1.1 Mapping A Fragile Context
Only by securing development can we put down roots deep enough to break down the cycle of fragility and violence – Robert B. Zoellick, President
According to the World Bank, a billion people live in countries affected by fragility and conflict. Poverty rates average 54 percent compared with 22 percent for low-income countries as a whole. These countries which are defined by weak institutions and the impact of warfare constitute a protracted development challenge where results are hard to achieve. While the risk of failure in these countries is high, the risk of non- action is even higher: the annual global cost of conflict is estimated to be around $100 billion. Aside from the lives lost and damaged due to conflict and the scale of human suffering it creates, conflict also destroys assets and institutions. Against this background, ICTs can provide innovative solutions to the provision of knowledge in fragile situations where communities and governments are faced with the challenges of limited resources and capacities. Continue reading
WHAT does it mean to campaign for internationally recognized human rights in sub Saharan which is chock-filled with rampant human violations? Does it mean that because governments in the region violate human rights willy-nilly, there should be no concerted effort to engage in a campaign for their recognition.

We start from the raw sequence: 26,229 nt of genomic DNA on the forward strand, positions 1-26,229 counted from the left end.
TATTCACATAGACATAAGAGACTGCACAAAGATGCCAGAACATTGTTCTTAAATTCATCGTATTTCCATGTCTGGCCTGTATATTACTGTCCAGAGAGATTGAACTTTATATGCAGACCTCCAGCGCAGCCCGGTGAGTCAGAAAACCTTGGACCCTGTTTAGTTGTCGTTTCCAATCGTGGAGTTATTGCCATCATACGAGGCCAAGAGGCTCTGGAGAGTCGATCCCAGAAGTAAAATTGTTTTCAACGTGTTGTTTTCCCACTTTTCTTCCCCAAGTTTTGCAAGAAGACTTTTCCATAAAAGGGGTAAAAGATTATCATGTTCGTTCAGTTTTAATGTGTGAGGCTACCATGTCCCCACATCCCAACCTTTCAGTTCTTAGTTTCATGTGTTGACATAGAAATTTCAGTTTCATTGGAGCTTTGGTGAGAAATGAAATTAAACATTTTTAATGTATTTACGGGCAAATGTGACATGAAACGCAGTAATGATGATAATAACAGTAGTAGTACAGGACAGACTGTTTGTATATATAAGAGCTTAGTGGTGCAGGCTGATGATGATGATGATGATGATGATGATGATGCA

It is not enough to feel outrage when we learn of the number of children exploited sexually or at work, of refugees or of those suffering from hunger. We must react, each one of us to the best of our abilities. It is not just a matter of looking at what government is doing - Federico Mayor, former UNESCO Director-General
Human rights are often misunderstood and can sometimes be seen as abstract ideals with not much practical relevance for real people. And there is no doubt that the rampant abuse of human rights in Africa only serves to worsen the inequalities and vulnerabilities of individuals and communities.
The promotion of social justice and the culture of peace in Africa is of paramount importance but doing the job can be quite a risky business. And, of course, not so many people are willing to put their lives on the line. It’s understandable.
There are many stories of people who have disappeared in the night never to be seen again, of daylight murders, of state impunity that fill the majority of the citizens of the continent with terror. Continue reading